What Poetry perceived from that high seat was after all but life: the higher did she raise herself, the more panoramic became her view; but the wider the connection in which she was now enabled to grasp the parts, the livelier arose in her the longing to fathom the depths of this great whole. Thus Poetry turned to science, to philosophy. To the struggle for a deeper knowledge of nature and of man, we stand indebted for that copious store of literature whose kernel is the poetic musing [gedankenhaftes Dichten] which speaks to us in human and in natural history, and in philosophy. The livelier do these sciences evince the longing for a genuine portrayal of the known, so much the nearer do they approach once more the artist’s poetry; and the highest skill in picturing to the senses the phenomena of the universe must be ascribed to the noble works of this department of literature. But the deepest and most universal science can, at the last, know nothing else but life itself; and the substance and the sense of life are naught but man and nature. Science therefore can only gain her perfect confirmation in the work of art; in that work which takes both man and nature,—in so far as the latter attains her consciousness in man,—and shows them forth directly. Thus the consummation of Knowledge is its redemption into Poetry; into that poetic art, however, which marches hand in hand with her sister arts towards the perfect Art work;—and this art work is none other than the drama.  10
  Drama is only conceivable as the fullest expression of a joint artistic longing to impart; while this longing, again, can only parley with a common receptivity. Where either of these factors lacks, the drama is no necessary, but merely an arbitrary, art product. Without these factors being at hand in actual life, the poet, in his striving for immediate presentation of the life that he had apprehended, sought to create the drama for himself alone; his creation therefore fell, perforce, a victim to all the faults of arbitrary dealing. Only in exact measure as his own proceeded from a common impulse, and could address itself to a common interest, do we find the necessary conditions of drama fulfilled,—since the time of its recall to life,—and the desire to answer those conditions rewarded with success.  11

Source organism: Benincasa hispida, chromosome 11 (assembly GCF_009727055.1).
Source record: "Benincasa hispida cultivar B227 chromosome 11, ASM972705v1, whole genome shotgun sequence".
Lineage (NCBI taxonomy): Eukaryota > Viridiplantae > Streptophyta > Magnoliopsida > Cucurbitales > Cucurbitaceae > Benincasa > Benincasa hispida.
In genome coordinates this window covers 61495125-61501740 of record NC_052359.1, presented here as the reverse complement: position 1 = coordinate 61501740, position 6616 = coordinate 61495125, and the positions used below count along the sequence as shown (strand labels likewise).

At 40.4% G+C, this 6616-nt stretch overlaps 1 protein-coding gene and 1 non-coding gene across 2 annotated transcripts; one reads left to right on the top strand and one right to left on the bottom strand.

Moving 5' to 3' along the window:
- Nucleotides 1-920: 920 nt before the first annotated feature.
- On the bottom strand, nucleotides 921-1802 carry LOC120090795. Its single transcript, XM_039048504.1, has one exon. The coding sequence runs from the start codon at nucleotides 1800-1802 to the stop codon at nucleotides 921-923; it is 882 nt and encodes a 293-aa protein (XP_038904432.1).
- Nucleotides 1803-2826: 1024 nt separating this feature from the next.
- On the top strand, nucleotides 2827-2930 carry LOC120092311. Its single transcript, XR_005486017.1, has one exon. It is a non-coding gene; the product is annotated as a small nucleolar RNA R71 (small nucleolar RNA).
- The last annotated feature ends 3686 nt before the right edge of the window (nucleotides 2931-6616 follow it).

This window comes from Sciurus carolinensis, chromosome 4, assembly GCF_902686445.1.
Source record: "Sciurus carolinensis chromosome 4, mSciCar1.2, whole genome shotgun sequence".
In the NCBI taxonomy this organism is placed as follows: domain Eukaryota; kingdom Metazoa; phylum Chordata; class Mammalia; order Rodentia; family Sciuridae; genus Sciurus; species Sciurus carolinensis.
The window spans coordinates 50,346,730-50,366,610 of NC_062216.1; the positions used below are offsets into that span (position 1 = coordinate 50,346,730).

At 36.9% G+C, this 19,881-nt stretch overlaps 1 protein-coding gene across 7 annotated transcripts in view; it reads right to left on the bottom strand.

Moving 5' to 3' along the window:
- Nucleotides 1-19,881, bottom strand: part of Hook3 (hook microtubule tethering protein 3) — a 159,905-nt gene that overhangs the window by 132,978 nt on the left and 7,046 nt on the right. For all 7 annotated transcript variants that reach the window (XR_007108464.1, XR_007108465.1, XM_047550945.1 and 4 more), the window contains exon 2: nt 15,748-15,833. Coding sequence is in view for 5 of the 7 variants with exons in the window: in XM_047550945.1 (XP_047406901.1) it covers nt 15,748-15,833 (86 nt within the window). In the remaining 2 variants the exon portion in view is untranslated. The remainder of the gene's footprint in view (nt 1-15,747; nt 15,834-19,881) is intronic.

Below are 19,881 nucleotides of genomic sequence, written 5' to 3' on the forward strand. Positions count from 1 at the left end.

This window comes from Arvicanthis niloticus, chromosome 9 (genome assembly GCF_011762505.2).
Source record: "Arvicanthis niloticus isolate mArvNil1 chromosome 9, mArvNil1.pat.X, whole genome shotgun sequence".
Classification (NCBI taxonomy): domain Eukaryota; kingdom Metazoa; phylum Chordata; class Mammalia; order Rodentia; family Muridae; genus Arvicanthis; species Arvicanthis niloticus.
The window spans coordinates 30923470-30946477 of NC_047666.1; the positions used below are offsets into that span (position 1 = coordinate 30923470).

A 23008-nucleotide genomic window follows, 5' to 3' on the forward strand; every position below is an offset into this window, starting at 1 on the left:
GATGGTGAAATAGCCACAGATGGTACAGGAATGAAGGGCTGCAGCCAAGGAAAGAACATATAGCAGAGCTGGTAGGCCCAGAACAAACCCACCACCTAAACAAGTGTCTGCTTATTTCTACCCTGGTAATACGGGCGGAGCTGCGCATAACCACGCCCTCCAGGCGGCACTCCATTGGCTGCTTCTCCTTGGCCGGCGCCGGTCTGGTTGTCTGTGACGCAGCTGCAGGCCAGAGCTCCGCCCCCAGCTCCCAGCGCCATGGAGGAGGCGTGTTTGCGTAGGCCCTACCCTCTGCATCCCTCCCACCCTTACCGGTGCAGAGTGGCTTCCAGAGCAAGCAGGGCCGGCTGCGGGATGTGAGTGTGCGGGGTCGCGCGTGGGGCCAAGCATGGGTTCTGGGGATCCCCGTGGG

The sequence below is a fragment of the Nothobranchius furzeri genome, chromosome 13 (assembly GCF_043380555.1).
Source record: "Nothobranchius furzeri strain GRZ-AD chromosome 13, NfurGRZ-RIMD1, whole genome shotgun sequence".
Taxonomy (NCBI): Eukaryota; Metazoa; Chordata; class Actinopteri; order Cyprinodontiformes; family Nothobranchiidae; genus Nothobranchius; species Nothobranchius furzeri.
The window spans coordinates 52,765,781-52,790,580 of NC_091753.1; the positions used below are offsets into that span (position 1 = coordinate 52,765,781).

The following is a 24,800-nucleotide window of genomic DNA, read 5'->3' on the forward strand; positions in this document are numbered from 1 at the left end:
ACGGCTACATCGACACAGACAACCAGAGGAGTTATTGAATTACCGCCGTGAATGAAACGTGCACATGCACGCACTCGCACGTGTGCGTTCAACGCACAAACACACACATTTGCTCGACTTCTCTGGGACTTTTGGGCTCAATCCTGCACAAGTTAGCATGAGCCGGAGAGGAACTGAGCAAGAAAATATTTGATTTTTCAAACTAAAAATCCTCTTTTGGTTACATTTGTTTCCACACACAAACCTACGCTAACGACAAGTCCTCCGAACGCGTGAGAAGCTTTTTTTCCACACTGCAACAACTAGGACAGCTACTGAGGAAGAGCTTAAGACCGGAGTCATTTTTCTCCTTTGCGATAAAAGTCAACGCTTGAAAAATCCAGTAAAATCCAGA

A common impulse toward dramatic art work can only be at hand in those who actually enact the work of art in common; these, as we take it, are the fellowships of players. At the end of the Middle Ages, we see that those who later overmastered them and laid down their laws from the standpoint of absolute poetic art, have earned themselves the fame of destroying root-and-branch that which the man who sprang directly from such a fellowship, and made his poems for and with it, had created for the wonder of all time. From out the inmost, truest nature of the folk, Shakespeare created [dichete] for his fellow-players that drama which seems to us the more astounding as we see it rise by might of naked speech alone, without all help of kindred arts. One only help it had, the fancy of his audience, which turned with active sympathy to greet the inspiration of the poet’s comrades. A genius the like of which was never heard, and a group of favoring chances ne’er repeated, in common made amends for what they lacked in common. Their joint creative force however was need; and where this shows its nature-bidden might, there man can compass even the impossible to satisfy it: from poverty grows plenty, from want an overflow; the boorish figure of the homely folk’s-comedian takes on the bearing of a hero, the raucous clang of daily speech becomes the sounding music of the soul, the rude scaffolding of carpet-hung boards becomes a world-stage with all its wealth of scene. But if we take away this art work from its frame of fortunate conditions, if we set it down outside the realm of fertile force which bore it from the need of this one definite epoch, then do we see with sorrow that the poverty was still but poverty, the want but want; that Shakespeare was indeed the mightiest poet of all time, but his art work was not yet the work for every age; that not his genius, but the incomplete and merely will-ing, not yet can-ing, spirit of his age’s art had made him but the Thespis of the tragedy of the future. In the same relation as stood the car of Thespis, in the brief time-span of the flowering of Athenian art, to the stage of Æschylus and Sophocles—so stands the stage of Shakespeare, in the unmeasured spaces of the flowering time of universal human art, to the theatre of the future. The deed of the one and only Shakespeare, which made of him a universal man, a very god, is yet but the kindred deed of the solitary Beethoven, who found the language of the artist-manhood of the future: only where these twain Prometheuses—Shakespeare and Beethoven—shall reach out hands to one another; where the marble creations of Phidias shall bestir themselves in flesh and blood; where the painted counterfeit of nature shall quit its cribbing-frame on the warm-life-blown framework of the future stage,—there first, in the communion of all his fellow-artists, will the poet also find redemption.  12